What Did You Expect? (S1:E6)

What did you expect? This question is often loaded with disappointment and unmet expectations. So far, Jesus has made gracious invitations and performed miraculous signs. News of Jesus is spreading and those who are responding are lepers and paralytics. For most of us we would have preferred people who were cleaner, less complicated, and more like us. The question is, “What did you expect?” What about you? Is the Gospel of Jesus Christ in you and through you still reaching people you would not expect?

A Wedding Gift (S1:E5)

Reading the Bible can help the reader know what is happening. Knowing what is happening is one thing, but feeling it is another. This week, we enter the familiar story of Jesus’ first miracle. Along with understanding what happened, let’s also get a glimpse of what it may have felt like.

We Interrupt This Program (S1:E4)

You know what it’s like. You’re watching something and without warning someone says, “We interrupt this program to…” You know what that means. Something is happening that is more important that what you were watching. The same is true for life and the call of Jesus. It doesn’t always feel that way but rest assured that His call is better and more important. Watch full episodes of The Chosen at: watch.thechosen.tv

To be Chosen (S1:E1)

Mary Magdalene is one of the most prominent people in the life and ministry of Jesus. She is a prime example of what the Gospel of Jesus Christ does and who the Gospel is for. Guess who is also a prime example of what the Gospel does and who it is for? You and your neighbor.

Feast of Trumpets

The Feast of Trumpets, Rosh Hashana in Hebrew, is the celebration of the Jewish New Year. It is a day of solemn rest and “Memorial” (Lev. 23:24). How do you celebrate Memorial Day? With barbecues and cookouts? How did Israel celebrate the Feast of Trumpets as a memorial day? By remembering their exile as a result of sin and the faithfulness of God’s mercy. Ultimately, the Feast of Trumpets reminds us that Jesus is coming again with a loud trumpet call (Matthew 24:31).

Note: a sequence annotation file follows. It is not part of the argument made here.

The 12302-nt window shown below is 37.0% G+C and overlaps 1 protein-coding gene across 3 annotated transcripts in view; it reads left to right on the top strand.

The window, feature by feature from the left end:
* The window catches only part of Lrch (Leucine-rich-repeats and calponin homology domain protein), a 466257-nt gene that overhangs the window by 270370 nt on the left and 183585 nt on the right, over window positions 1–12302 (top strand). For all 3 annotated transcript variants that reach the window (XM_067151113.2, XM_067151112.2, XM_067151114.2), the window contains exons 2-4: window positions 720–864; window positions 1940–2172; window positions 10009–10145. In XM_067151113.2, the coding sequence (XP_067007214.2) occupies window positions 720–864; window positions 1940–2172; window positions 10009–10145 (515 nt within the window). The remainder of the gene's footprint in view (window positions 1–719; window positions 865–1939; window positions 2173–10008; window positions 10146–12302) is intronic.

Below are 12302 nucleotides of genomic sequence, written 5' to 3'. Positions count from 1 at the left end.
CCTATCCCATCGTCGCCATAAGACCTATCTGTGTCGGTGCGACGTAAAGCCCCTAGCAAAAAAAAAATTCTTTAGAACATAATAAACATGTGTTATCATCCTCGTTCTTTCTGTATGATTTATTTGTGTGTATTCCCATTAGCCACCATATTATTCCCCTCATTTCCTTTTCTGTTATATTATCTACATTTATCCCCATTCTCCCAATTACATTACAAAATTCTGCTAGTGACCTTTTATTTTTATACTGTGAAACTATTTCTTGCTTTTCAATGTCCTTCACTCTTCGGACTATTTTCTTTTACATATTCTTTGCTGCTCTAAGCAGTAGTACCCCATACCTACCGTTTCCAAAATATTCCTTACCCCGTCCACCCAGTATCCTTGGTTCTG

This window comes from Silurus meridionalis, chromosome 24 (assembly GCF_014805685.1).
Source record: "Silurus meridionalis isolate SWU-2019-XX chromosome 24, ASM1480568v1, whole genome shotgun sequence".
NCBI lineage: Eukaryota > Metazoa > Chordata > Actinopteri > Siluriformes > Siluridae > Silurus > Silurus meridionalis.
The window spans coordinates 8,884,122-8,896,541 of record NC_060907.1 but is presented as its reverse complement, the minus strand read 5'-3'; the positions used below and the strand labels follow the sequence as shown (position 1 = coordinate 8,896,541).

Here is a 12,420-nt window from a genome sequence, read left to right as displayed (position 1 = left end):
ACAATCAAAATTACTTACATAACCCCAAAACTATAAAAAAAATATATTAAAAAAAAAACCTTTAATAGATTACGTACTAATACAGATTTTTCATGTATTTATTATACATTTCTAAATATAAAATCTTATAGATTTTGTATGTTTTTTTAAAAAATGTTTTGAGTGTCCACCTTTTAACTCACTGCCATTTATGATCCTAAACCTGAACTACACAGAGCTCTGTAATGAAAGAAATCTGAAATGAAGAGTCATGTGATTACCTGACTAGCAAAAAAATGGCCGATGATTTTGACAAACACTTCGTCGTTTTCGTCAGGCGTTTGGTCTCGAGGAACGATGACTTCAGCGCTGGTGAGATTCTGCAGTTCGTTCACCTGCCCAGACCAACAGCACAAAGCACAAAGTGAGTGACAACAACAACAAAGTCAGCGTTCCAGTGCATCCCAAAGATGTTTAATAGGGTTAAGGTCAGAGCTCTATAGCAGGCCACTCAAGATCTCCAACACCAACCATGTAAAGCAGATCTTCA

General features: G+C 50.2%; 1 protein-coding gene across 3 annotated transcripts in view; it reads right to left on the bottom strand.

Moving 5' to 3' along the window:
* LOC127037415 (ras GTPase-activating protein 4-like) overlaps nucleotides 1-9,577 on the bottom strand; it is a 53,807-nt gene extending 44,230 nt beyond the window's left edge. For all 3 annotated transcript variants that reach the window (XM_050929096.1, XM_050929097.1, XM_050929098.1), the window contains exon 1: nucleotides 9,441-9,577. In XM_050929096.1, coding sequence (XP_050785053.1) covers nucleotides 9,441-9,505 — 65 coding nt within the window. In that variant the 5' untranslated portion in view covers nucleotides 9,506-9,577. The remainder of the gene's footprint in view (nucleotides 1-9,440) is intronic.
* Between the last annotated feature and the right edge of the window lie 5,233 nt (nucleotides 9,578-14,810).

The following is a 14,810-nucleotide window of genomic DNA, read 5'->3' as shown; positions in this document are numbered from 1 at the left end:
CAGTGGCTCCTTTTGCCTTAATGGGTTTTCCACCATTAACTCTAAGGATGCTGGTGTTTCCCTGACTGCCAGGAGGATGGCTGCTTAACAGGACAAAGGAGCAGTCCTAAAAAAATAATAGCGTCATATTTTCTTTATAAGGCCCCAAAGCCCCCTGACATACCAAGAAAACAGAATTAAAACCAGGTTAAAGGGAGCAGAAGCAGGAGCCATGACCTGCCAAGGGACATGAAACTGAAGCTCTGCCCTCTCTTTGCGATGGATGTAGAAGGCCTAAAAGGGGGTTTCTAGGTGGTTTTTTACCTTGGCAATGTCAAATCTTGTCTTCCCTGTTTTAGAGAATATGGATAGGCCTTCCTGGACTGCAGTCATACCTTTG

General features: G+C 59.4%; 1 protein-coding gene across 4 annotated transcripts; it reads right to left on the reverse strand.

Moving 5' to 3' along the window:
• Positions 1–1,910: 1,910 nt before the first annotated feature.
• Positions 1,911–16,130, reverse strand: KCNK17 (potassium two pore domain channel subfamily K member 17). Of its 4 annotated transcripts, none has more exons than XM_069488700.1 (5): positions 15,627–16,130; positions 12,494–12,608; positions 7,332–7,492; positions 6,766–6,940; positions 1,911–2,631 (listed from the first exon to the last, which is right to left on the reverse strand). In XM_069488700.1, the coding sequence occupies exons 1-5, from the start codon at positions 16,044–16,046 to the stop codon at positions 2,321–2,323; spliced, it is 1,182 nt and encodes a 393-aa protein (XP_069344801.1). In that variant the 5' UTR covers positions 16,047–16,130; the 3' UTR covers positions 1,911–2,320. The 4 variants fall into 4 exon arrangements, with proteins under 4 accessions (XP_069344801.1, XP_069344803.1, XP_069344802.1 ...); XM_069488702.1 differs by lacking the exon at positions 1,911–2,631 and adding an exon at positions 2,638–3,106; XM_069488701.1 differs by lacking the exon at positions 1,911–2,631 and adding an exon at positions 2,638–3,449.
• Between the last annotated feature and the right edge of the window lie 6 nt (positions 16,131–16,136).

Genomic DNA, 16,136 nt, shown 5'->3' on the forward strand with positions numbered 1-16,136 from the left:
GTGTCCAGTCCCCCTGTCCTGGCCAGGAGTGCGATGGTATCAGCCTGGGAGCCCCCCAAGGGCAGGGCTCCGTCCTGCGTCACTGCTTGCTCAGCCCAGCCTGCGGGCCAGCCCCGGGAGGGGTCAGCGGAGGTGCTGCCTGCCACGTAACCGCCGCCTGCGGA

God chose a very specific day to pour out His Holy Spirit. It wasn’t just any day. It was the day of Pentecost also known as the Feast of Weeks, or Shavuot in Hebrew. Pentecost originally celebrated the day when the Israelites arrived at Mount Sinai (Exodus 19) and God gave the Torah through Moses. The LORD’s Torah was not only for Israel but for all nations. The events of Pentecost recorded in Acts 2 are the fulfillment of the New Covenant prophesied about in Jeremiah 31. Pentecost is also one of the most joyous of all the feasts because it celebrates freedom from slavery and exile. Today, living in the joy of Pentecost, we share the New Covenant accomplished through Jesus Christ which sets sinners free from slavery to sin.

Day of Atonement

The Day of Atonement, Yom Kippur in Hebrew, is the most holy of all the Seven Feasts. This is the day, the only day, when the high priest would enter into the holy of holies and sprinkle the blood of the lamb on the mercy seat of the Ark of the Covenant. Like all of the Seven Feasts, Jesus Christ is the focal point and fulfillment of the Day of Atonement. Just as Hebrews 9:12 says, Jesus, our High Priest, “entered once for all into the holy of holies not by means of the blood of goats, but by means of His own blood.”

Feast of Booths

Jesus and His disciples celebrated all of the feasts including the Feast of Booths. On one occasion, during the Feast of Booths, Jesus refers to “Living Water.” What is He referring to? Join us as we step into the life and ministry of Jesus who not only fulfills the Seven Feasts by what He does, but also by what He says.

Feast of Firstfruits

When did Jesus rise from the dead? The answer seems obvious, right? On Easter Sunday – duh! Actually, Jesus rose from the dead as a “firstfruit” on the Feast of Firstfruits. Once again, the fulfillment of the Seven Feasts is through the death and resurrection of Jesus Christ.

Feast of Unleavened Bread

Besides being a holiday, the Seven Feasts are opportunities for discipleship. Imagine a family removing ALL leaven from their homes when one of their children asks, “Why are we doing this?” As the primary means for discipleship, you as the parent respond to your child saying, “As a family, we take sin seriously because we know that sin separates us from God and each other. So, we remove leaven from our house as a reminder to repent and trust in God who is abounding in steadfast love and mercy.” How might we embrace the rhythm of our lives in order to disciple our family and friends?

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